Saturday, Beck dramatically produced a statement Hengartner had sworn to for the Gore legal team for a separate Tallahassee court case. It utilized inaccurate information about the Nov. 3, 1998, Palm Beach County ballot, explaining a discrepancy in the vote total for the Senate race and the gubernatorial races with erroneous information.

Hengartner said that since the Senate candidates were listed in Column 1, and the gubernatorial candidates in Column 2, as with the 2000 presidential race there must be something wrong with the chads or the ballots or the machines or something reading the votes from Column 1. But it turned out that both races were listed in Column 1, even though Hengartner's sworn statement had referenced "a closer inspection of the Palm Beach County ballot."

Boies challenges Marais to state what relevant evidence there is in the 1998 ballot.

"It is evidence of a statistician who could not keep Column 1 and Column 2 straight," Marais says. Ouch! Guess Marais and Hengartner won't be sharing a room at the next statistician convention.

When Ahmann, who's at least 6-foot-6, comes to the witness stand, it's pretty clear whose side he's on. He's a rancher. He's wearing a bolo tie.

Through an easy round of questioning, Beck solicits Ahmann's opinion that the theory of chad buildup is poppycock. The punch card device gets knocked about so much, the mountains of chad would never remain just under the left side of the ballot, as is part of the Gore theory. "With a great deal of assurance I can guarantee you there isn't going to be a buildup under the No. 5 hole," Ahmann says, referring to the location of the Gore ticket on the Palm Beach County ballot.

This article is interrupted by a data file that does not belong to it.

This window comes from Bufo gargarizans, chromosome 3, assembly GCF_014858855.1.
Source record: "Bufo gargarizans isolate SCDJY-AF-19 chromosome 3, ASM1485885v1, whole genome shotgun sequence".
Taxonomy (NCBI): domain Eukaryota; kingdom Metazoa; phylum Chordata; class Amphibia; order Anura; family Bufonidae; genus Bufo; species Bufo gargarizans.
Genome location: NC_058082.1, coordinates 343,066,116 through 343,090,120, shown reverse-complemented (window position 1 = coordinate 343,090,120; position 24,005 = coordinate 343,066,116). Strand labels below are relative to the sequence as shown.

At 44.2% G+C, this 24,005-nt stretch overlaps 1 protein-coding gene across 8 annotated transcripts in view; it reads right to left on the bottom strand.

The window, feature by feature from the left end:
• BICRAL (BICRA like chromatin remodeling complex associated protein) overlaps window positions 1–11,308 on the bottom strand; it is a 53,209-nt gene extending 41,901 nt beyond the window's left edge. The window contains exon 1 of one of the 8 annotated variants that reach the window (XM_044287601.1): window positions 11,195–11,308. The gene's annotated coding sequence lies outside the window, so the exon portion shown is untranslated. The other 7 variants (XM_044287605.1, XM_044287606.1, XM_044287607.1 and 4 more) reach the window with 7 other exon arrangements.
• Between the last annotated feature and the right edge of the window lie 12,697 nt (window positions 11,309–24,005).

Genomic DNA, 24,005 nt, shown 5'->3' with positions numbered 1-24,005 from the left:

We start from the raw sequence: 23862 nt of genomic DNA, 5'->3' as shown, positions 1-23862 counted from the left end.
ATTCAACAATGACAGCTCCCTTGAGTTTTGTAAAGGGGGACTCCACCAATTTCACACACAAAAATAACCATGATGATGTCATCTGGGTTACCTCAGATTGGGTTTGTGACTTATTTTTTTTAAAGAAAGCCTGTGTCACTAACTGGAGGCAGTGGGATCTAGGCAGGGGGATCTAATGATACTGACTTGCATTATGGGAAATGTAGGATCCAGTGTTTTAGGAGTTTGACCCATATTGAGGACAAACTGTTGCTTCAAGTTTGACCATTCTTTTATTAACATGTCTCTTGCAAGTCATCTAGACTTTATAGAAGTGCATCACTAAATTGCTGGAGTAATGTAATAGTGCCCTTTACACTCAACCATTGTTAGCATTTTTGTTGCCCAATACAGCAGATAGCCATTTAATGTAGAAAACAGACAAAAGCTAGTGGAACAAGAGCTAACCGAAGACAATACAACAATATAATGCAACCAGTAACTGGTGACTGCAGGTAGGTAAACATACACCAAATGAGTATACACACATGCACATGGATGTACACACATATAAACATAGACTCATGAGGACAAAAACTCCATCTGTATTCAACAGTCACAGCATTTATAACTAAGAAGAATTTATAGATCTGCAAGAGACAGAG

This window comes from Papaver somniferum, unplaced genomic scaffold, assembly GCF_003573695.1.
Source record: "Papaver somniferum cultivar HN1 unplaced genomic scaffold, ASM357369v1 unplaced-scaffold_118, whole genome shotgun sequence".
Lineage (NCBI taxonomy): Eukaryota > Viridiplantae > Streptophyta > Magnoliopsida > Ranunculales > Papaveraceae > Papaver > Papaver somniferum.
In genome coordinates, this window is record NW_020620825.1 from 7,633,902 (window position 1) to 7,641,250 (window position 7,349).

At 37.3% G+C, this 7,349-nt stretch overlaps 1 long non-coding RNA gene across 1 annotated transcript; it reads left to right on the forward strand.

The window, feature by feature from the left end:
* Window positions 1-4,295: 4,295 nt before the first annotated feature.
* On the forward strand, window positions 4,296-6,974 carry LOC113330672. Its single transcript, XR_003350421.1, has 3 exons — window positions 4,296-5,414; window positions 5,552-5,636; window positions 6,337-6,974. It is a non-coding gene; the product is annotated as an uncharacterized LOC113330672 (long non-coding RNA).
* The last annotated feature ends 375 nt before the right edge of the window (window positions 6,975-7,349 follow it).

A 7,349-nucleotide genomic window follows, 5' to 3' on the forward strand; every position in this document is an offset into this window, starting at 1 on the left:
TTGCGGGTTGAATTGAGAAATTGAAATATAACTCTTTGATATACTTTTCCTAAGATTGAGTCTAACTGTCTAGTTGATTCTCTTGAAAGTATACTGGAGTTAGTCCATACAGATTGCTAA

Then there's the fact that chad is only one seven-thousandths of an inch thick. If the devices weren't cleaned for "eight to 10 years it might not cause any problem," Ahmann says.

When Gore attorney Zack steps up and asks Ahmann about the new punch card device for which he sought a patent nearly 20 years ago, Beck objects. He wants to see the information Zack's about to read. Since Zack only has one copy, Beck joins him at the podium. As Zack cross-examines Ahmann, Beck glides back to the Bush team's table, his arms behind his back. He and Bush attorney Barry Richard exchange knowing glances.

In the end, Ahmann makes a cogent argument for recounts -- an argument that at least seems to make sense to GOP officials in New Mexico, if not in Austin or Tallahassee. They have called for a full hand recount in that state, where Gore won by only 368 votes.

"There is, of course, no other way to determine the accuracy" than by a hand recount, GOP attorney Mickey Barnett wrote to a county judge on Bush's behalf. But here in Florida, it's a Bush of a different color, and Bushies equate the idea of a hand recount with the pending apocalypse.

Jake Tapper

Jake Tapper is the senior White House correspondent for ABC News.